Detailed and Deliberate Planning Was Key to Our Successful Migration to v7.1.2

Old Mutual Life Assurance Company South Africa is a financial services company based in South Africa and serves millions of customers across the African continent. 

Luqmaanm1
Level 2

The automation team recently upgraded to SS&C Blue Prism v7.1.2. In this blog, Luqmaan Mohammed, head of RPA, shares tips from him and his team — including platform owner Amanda Tatana and production manager Yaqub Asmal — on how to execute a smooth upgrade.

 

Why did we upgrade?

Since we hadn’t upgraded or optimized our RPA software, we were experiencing performance issues on version 6.5. It was an old version, and we hadn't upgraded or optimized it for a long time. We wanted to increase the stability and performance of both the application and our infrastructure to reduce infrastructure costs and take advantage of new functionalities. We especially wanted to leverage the new browser extensions, the browser automation agent, access some new security patches and utilize the API support.

 

Who was involved in the process?

We had quite a big and supportive team. The core group was me, the head of RPA/business owner; Yaqub, the production manager; and Amanda, the platform and program manager. We also had a technical architect and a senior process controller who understood the production environment in the application well. From the IT side, we had database support from a database administrator, virtual desktop infrastructure support and senior staff from the delivery and automation teams. We also had great support from SS&C Blue Prism’s professional services team via their Product Upgrade Assurance (PUA) offering — Chris McGowan, Mike Lowe and Diane Prempeh were amazing.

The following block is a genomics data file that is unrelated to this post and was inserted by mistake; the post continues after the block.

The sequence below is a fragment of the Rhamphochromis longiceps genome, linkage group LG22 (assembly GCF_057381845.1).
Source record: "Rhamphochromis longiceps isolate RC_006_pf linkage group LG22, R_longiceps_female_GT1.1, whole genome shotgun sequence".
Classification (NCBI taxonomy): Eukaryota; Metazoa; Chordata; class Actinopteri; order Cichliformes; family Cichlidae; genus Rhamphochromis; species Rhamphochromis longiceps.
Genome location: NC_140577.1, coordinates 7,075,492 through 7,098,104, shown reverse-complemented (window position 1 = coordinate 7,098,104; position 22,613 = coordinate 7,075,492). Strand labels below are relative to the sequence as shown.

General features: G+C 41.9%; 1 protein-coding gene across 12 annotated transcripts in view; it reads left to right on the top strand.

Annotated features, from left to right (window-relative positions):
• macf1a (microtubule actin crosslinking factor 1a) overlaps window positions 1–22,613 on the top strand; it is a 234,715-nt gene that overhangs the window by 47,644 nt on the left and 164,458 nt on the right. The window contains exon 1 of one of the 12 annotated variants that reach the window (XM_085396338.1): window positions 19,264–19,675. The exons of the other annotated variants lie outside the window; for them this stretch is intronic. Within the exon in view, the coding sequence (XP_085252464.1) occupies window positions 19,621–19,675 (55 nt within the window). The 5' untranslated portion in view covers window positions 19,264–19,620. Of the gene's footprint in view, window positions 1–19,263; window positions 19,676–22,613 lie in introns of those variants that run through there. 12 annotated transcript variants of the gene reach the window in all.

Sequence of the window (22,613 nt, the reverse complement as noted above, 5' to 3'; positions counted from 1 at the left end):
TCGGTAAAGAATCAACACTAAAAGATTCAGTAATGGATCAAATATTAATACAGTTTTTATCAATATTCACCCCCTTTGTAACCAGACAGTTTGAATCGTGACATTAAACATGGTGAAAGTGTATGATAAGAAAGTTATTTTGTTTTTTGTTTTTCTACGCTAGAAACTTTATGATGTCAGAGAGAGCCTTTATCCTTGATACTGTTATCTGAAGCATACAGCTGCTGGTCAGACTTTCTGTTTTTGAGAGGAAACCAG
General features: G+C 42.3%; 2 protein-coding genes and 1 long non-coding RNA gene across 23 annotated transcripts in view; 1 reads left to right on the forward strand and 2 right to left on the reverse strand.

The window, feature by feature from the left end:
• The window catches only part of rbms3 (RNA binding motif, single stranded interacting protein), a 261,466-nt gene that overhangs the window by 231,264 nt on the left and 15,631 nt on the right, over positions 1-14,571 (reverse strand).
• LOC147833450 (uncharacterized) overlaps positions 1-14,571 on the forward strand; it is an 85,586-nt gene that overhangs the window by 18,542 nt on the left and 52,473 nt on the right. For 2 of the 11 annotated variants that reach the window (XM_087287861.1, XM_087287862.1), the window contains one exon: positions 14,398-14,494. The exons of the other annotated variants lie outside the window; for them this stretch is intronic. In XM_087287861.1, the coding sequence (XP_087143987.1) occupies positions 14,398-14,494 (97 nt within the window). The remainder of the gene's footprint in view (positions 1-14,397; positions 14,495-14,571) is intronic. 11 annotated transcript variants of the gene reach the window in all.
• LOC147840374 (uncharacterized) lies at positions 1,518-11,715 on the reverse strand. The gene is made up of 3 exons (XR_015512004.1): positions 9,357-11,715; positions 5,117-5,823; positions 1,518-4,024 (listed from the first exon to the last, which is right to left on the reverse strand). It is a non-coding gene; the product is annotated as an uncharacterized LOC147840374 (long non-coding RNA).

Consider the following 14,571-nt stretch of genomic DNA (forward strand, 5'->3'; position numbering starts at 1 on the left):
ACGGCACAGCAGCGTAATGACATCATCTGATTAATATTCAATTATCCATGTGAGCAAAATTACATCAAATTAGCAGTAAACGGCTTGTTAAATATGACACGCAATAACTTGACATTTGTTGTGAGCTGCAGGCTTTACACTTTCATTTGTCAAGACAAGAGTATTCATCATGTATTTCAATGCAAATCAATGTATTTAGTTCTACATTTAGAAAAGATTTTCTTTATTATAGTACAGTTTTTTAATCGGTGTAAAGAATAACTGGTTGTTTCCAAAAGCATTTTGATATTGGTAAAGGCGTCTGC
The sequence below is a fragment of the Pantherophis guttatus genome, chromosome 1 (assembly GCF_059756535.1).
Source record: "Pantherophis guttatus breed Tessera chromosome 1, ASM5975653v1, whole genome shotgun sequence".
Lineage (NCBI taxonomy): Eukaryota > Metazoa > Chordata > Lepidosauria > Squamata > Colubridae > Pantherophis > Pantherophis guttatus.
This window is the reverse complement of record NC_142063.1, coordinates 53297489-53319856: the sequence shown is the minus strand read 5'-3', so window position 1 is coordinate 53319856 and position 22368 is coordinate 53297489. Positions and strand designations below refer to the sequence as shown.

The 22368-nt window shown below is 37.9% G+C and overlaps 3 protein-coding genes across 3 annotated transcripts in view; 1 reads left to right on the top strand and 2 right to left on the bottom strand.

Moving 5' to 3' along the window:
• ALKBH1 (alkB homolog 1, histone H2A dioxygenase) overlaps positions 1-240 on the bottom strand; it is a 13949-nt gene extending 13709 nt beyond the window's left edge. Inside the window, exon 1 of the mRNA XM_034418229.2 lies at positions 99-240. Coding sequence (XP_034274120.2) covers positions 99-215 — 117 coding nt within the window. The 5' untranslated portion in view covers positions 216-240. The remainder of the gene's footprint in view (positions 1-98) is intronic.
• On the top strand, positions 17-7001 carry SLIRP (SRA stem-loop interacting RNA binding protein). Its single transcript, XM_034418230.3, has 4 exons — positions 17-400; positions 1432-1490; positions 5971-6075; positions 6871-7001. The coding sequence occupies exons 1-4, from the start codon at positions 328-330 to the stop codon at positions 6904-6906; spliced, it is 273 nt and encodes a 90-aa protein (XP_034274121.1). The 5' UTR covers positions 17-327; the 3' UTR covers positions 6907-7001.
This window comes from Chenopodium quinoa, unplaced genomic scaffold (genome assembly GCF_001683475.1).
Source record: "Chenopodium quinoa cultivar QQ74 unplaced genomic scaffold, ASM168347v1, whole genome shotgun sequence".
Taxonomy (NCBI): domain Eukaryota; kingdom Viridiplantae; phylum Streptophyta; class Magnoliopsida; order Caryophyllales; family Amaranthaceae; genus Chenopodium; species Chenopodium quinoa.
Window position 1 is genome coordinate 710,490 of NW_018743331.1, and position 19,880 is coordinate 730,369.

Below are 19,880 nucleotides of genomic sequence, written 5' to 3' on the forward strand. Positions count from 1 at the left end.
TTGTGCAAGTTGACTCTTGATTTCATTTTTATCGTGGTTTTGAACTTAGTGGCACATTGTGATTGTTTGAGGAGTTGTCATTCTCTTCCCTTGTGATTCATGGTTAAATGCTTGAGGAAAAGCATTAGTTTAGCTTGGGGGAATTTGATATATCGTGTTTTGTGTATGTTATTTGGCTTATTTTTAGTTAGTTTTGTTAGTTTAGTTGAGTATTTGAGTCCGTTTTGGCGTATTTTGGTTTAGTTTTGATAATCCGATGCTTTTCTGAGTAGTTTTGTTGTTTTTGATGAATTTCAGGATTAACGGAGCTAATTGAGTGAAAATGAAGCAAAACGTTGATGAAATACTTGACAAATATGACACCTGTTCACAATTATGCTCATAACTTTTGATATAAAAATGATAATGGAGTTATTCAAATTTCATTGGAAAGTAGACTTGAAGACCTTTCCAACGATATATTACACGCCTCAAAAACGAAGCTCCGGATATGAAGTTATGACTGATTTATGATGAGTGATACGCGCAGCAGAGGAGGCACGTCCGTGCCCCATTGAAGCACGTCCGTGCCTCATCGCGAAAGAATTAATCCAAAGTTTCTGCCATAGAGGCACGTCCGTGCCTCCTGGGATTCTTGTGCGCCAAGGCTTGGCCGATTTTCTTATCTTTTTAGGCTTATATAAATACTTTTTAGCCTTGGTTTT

How did we approach the upgrade?

The SS&C Blue Prism professional services team suggested that we divide our upgrade into three major phases: pre-migration and planning; migration and execution; and post-migration. Each of the large categories was then subdivided into specific milestones, with detailed individual checklists.

 

Phase 1: pre-migration/planning

We planned for the upgrade in a very detailed and deliberate manner. Planning was likely the most crucial phase — and it took us the longest amount of time; longer than we expected, to be honest. We did a lot of knowledge-sharing since it’s difficult to plan without context or without knowing what you're getting yourself into. This knowledge sharing set us up for success in the migration phase. If we hadn’t spent time planning, we probably would've spent more time trying to fix and remediate at the end. So, we took the time upfront to plan.

SS&C Blue Prism provided us with templates, like the Runbook, that helped us plan and execute the upgrade. In the end, we combined a lot of different templates and documents, which served as our guide. We designed gates for each phase, which had to be passed before moving to the next phase, and then we required a signoff for each phase from all the stakeholders. We aimed to have minimal impact on business processes and current automations and didn’t want to breach any service level agreements (SLAs).

Professional services gave us a great roadmap to success. We had specific stakeholders attend professional services sessions so that they understood the project phases, and so we were all following the same methodology.

 

Phase 2: migration and execution